French election results: Deadlock as left coalition emerges on top, Le Pen's far-right bloc pushed to third

President Macron's centrist coalition is second with around 150-160 seats

FRANCE-POLITICS-VOTE People celebrate during an election night rally following the first results of the second round of France's legislative election at Republique Square in Paris | AFP

The French parliamentary election results are out and the results must have come as a surprise for most people. Till yesterday, there was a fear or an expectation, that the far-right National  Rally would win the polls and would get the post of the Prime Minister. The party had done exceptionally well in the first round and finished first.

However, in yesterday's final round, the far right finished third, and is likely to win only around 140 seats in the 577-member parliament. In second position is President Macron's centrist coalition with around 150-160 seats and the surprising leader is the far-left coalition, the New Popular Front, winning round 180-190 seats. 

For keen observers of French politics, however, the results are not really surprising. In presidential and parliamentary elections,  the French have always voted tactically to keep the far right out. Even this time, that is what happened. After the strong performance by the far right in the first round of polls on June 30, their leftist and centrist rivals, despite their antipathy towards each other, came together to have an understanding. 

So,  wherever the left came third, they withdrew in favour of second-placed Macron's party candidates, and wherever Macron's party was third, they stood down and voted for second placed leftist candidates. So, in the end, the far right was defeated by an unofficial centre-left coalition.

But this does not mean that there will be smooth governance in France. The results have thrown up a messy hung parliament. Macron and far-left leader Jean-Luc Melenchon, despite managing to keep Le Pen out, are bitter rivals.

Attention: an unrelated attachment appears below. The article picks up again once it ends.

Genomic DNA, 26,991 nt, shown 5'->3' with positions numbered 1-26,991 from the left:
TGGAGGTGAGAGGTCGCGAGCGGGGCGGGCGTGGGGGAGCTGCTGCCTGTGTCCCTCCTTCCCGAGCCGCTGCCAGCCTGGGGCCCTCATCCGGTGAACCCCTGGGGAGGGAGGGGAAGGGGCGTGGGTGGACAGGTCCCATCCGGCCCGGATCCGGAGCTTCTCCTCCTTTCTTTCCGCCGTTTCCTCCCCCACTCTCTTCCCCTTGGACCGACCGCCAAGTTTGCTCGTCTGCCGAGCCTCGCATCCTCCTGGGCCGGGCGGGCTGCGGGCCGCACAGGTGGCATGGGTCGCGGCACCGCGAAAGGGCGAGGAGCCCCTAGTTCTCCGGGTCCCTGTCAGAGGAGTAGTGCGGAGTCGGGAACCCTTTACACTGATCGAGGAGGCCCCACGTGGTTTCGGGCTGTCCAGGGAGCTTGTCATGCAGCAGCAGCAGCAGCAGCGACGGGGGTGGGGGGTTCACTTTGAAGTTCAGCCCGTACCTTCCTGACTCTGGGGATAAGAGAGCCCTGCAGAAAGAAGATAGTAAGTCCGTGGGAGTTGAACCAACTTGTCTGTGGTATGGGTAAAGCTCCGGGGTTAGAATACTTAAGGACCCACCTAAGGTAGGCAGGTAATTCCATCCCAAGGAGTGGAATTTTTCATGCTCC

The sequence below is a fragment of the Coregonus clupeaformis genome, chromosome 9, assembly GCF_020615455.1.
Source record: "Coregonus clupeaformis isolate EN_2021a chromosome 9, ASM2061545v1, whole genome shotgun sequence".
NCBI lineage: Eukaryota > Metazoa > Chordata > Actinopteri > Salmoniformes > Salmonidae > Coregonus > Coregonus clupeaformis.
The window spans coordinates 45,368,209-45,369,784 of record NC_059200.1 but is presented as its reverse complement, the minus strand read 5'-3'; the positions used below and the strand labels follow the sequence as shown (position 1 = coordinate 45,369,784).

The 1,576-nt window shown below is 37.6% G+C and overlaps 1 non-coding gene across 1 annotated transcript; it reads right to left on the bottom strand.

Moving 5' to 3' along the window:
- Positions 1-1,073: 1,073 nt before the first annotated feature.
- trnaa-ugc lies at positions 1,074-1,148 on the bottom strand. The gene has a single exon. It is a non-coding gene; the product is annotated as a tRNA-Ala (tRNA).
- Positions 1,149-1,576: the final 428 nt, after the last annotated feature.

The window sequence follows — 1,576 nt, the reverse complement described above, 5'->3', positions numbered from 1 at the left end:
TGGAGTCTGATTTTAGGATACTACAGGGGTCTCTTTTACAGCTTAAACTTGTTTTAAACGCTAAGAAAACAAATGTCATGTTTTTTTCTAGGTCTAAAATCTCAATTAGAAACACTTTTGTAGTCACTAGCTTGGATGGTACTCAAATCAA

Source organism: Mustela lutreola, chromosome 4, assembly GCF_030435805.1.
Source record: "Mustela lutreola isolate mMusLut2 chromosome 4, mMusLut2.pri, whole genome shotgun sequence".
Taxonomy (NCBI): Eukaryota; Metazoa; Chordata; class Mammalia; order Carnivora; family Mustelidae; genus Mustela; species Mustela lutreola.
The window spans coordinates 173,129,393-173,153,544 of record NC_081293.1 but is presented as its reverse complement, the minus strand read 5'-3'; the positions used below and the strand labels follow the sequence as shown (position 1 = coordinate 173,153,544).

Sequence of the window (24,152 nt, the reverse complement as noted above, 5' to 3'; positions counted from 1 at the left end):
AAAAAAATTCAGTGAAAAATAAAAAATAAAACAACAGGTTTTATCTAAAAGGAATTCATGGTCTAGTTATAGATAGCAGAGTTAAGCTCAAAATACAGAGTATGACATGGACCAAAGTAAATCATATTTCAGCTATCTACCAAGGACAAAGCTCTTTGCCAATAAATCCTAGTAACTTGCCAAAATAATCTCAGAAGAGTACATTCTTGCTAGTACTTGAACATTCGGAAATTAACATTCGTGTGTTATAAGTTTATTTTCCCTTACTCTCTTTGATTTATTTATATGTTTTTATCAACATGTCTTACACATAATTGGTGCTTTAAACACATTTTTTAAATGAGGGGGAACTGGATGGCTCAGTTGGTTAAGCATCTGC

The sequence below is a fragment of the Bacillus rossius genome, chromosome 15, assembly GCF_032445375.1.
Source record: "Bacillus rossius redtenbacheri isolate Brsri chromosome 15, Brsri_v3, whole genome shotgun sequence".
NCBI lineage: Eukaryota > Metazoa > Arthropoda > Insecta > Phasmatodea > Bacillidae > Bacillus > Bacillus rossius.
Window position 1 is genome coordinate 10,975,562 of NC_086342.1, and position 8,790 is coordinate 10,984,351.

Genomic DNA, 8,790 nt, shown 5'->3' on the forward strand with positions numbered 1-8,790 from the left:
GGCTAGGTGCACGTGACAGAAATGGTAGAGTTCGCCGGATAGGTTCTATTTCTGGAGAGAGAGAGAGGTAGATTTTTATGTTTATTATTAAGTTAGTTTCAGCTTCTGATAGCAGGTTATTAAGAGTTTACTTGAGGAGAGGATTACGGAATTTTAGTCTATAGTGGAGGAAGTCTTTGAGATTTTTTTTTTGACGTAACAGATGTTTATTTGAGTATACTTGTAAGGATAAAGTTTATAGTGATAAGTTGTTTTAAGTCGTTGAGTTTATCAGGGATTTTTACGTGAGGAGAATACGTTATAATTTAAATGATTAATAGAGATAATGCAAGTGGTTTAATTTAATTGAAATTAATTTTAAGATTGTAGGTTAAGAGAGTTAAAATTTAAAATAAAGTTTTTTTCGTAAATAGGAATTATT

In fact, some observers say that Macron hates Melenchon more than he hates Le Pen. So, it remains to be seen whether Macron will invite a leftist to be his prime minister. There are major policy differences between the two. The leftist coalition, for instance, has promised to raise minimum wages, bring down the pension age which was raised by Macron, put a price cap on basic goods and allow more liberal immigration policies.

TOPSHOT-FRANCE-POLITICS-VOTE Founder of left-wing party La France Insoumise (LFI) Jean-Luc Melenchon reacts during the election night |AFP

This ambitious agenda will be funded by reinstating the wealth tax abolished by Macron and imposing a windfall tax on corporations. Melenchon is also openly pro-Palestine and has been vehemently critical of Israel. 

With no party winning a majority and because of the fundamental differences between the three major coalitions, France seems to be entering an era of political chaos and gridlock. Perhaps Macron will try to set up a broad coalition, which will also include some of the centre-right groups, but it might be a long shot. Macron might otherwise opt for a caretaker government run by technocrats to keep the government going, especially as the Paris Olympics is all set to start. And he might call for fresh parliamentary elections, but he will have to wait for a year to do that as French laws mandate a gap of a year between two parliamentary polls. Anyhow, France seems to be stepping in to a period of political chaos and uncertainty. 

While the National Rally and Le Pen appear to have lost this round, they remain really strong, they have nearly doubled their tally and their supporters are not going anywhere. In a way, the results have given a major boost to Le Pen's presidential ambitions as she will contest again in the  2027 presidential elections.


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